I was in high school when U.S. troops laid siege to Baghdad. My boyfriend at the time helped secure and eventually occupy several of the palaces, and his phone calls from the first warzone either of us had ever known helped me gain a deeper understanding into what it means to send our troops in to “take” a city.

So you’ll understand when I say that I find the recent developments in northern Iraq and Baghdad a little difficult to swallow.

Today’s report from Bloomberg details how ISIS militants are using their own unique tactics to push back against U.S. airstrikes in northern Iraq:

Islamic State claimed responsibility for a triple suicide bombing in northern Iraq that killed at least 58 people as militants defied U.S.-led airstrikes to stage attacks across Iraq and Syria.

The group said on a jihadist website that three foreign fighters carried out the attacks yesterday in Qara Tappah in the ethnically mixed province of Diyala, 75 miles north of Baghdad.

A roadside bomb also killed the police chief of the western Iraqi city of Ramadi, where security forces are struggling to repel militant attacks.

Islamic State has so far resisted efforts by the Iraqi military to wrest back control of Sunni areas of the country, while continuing its own offensive in Iraq and neighboring Syria. President Barack Obama’s senior military adviser warned that militants were blending with Sunni populations in communities near Baghdad, increasing the likelihood of attacks on the Iraqi capital.

“I have no doubt there will be days when they use indirect fire into Baghdad,” the adviser, Joint Chiefs Chairman General Martin Dempsey, said in an interview yesterday with “This Week” on ABC. Indirect fire can refer to use of mortars or artillery fire.

According to Bloomberg, ISIS has already carried out attacks on Baghdad, and as General Dempsey has said, the military expects more of the same. In addition to mortar attacks, they’re also using suicide bombings to create an atmosphere of chaos and fear, which is their hallmark.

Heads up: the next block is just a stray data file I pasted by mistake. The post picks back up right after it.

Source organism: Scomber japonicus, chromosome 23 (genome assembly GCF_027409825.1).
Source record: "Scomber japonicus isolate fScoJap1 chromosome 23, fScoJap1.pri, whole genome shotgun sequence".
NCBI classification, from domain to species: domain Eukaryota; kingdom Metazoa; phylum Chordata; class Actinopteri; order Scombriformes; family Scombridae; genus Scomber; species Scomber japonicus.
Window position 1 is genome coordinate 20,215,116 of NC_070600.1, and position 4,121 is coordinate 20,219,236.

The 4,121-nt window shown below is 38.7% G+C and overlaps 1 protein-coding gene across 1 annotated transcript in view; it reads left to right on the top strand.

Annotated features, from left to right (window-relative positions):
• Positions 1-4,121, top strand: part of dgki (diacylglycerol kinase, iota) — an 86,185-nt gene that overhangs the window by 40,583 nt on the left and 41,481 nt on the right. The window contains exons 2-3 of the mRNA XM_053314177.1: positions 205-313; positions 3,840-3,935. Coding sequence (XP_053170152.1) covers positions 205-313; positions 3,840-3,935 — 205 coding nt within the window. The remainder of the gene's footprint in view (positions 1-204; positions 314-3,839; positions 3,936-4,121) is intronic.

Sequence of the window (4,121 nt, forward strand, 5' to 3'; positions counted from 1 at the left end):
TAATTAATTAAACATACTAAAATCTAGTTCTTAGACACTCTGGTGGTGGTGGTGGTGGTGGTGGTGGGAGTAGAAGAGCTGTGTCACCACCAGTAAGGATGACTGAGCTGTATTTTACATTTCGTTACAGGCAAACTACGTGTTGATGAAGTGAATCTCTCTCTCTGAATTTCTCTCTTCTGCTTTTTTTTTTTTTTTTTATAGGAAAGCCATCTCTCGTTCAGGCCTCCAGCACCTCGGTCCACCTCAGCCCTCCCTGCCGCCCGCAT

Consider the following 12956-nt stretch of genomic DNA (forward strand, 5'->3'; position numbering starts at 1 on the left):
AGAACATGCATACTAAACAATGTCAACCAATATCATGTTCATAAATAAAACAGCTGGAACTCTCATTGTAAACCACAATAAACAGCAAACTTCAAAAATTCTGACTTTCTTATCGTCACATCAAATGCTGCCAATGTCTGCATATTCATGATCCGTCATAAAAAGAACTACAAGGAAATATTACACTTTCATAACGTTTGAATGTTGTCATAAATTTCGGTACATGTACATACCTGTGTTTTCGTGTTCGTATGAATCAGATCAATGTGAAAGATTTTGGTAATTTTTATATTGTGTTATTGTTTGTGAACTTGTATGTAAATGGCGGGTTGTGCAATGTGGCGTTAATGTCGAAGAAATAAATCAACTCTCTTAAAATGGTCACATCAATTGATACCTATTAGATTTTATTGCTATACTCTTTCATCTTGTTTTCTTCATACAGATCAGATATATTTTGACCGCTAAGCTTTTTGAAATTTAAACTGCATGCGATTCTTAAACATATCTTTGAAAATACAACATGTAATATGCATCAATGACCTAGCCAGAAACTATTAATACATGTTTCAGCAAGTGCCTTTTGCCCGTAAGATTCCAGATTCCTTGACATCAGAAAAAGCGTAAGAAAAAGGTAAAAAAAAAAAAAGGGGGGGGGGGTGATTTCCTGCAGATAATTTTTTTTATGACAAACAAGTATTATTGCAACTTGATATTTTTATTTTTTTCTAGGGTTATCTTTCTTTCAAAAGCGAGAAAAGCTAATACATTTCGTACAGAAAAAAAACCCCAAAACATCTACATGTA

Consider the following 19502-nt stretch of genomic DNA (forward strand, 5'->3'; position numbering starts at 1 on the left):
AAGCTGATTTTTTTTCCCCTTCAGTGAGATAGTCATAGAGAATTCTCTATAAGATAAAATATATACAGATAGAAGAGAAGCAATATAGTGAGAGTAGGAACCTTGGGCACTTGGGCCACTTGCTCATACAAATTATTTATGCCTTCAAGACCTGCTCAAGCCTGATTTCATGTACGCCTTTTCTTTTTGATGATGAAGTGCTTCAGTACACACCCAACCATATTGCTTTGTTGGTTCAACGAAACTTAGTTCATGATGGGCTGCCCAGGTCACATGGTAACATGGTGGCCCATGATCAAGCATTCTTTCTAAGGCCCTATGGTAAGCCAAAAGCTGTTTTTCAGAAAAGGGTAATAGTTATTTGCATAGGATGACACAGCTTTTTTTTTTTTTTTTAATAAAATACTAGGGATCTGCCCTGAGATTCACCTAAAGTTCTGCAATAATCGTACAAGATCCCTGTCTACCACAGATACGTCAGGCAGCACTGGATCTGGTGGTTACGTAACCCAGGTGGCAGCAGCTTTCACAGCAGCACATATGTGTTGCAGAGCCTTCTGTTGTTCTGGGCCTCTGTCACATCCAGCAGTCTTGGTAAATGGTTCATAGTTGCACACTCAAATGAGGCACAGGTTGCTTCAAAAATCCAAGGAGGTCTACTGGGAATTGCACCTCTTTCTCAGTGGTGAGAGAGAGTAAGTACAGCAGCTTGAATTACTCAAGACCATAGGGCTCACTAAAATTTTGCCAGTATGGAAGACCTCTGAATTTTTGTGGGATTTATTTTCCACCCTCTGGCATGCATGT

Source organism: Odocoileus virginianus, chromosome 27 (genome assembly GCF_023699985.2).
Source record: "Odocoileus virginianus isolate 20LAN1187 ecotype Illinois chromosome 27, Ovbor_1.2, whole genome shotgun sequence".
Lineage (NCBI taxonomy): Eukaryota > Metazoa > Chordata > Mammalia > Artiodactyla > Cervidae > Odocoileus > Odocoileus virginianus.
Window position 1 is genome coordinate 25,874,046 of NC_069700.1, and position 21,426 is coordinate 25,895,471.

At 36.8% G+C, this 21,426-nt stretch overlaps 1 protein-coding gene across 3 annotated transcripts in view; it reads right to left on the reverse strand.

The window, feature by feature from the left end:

And we’re trying.

Coalition forces are busy training Kurdish soldiers, in addition to carrying out airstrikes against ISIS strongholds; but that hasn’t stopped ISIS from threatening to destroy cities like Ramadi and Kobani:

International efforts against Islamic State have intensified as militants threaten to capture Ramadi in Iraq and the northern Syrian town of Kobani. Kurdish forces, backed by Yezidi fighters and tribal militants, on Oct. 11 started an offensive to retake the town of Sinjar in Iraq’s north, the al-Mada news agency reported, citing security officials.

The situation in the borderlands has devolved from “humanitarian crisis” to “impending genocide.” The world is watching, knowing that the sophomoric foreign policy decisions made by Barack Obama have contributed to both the current crisis, and future problems in the region:

The US and Turkey have engaged in an at-times brutally public spat over the US-led coalition’s strategy to “degrade and destroy” the group calling itself the Islamic State. And it might only get worse from here, threatening a key flank in the coalition unless the US agrees to take on an even more expansive role in Syria’s civil war.

At the heart of the disagreement is Turkey’s desire for the US to commit to the ouster of Syrian President Bashar al-Assad, something the US has been reluctant to commit to during Syria’s three-plus-year civil war.

But Turkey’s government believes the cycle will repeat itself even if ISIS is defeated: Assad will foster the rise of extremist groups, protecting his own stranglehold on power while the groups present a fundamental threat to the West and their allies.

ISIS is conducting suicide bombings, is on Kobani’s doorstep, is threatening genocide in Kurdish territories, and we’re still unwilling to even pretend to walk back commitments we made to the troubled Assad regime.

At this point, it’s becoming clearer and clearer that Obama believes he has nothing to lose. He’s going to continue to rely on both the ignorance of the American people and the helpful media to maintain a facade of competency that covers up destruction, death, and the loss of all ground we worked so hard to gain during our initial surge into Iraq.

Featured Image via the New York Times, which has aggregated some great coverage and visual aids detailing the spread of ISIS in the Middle East.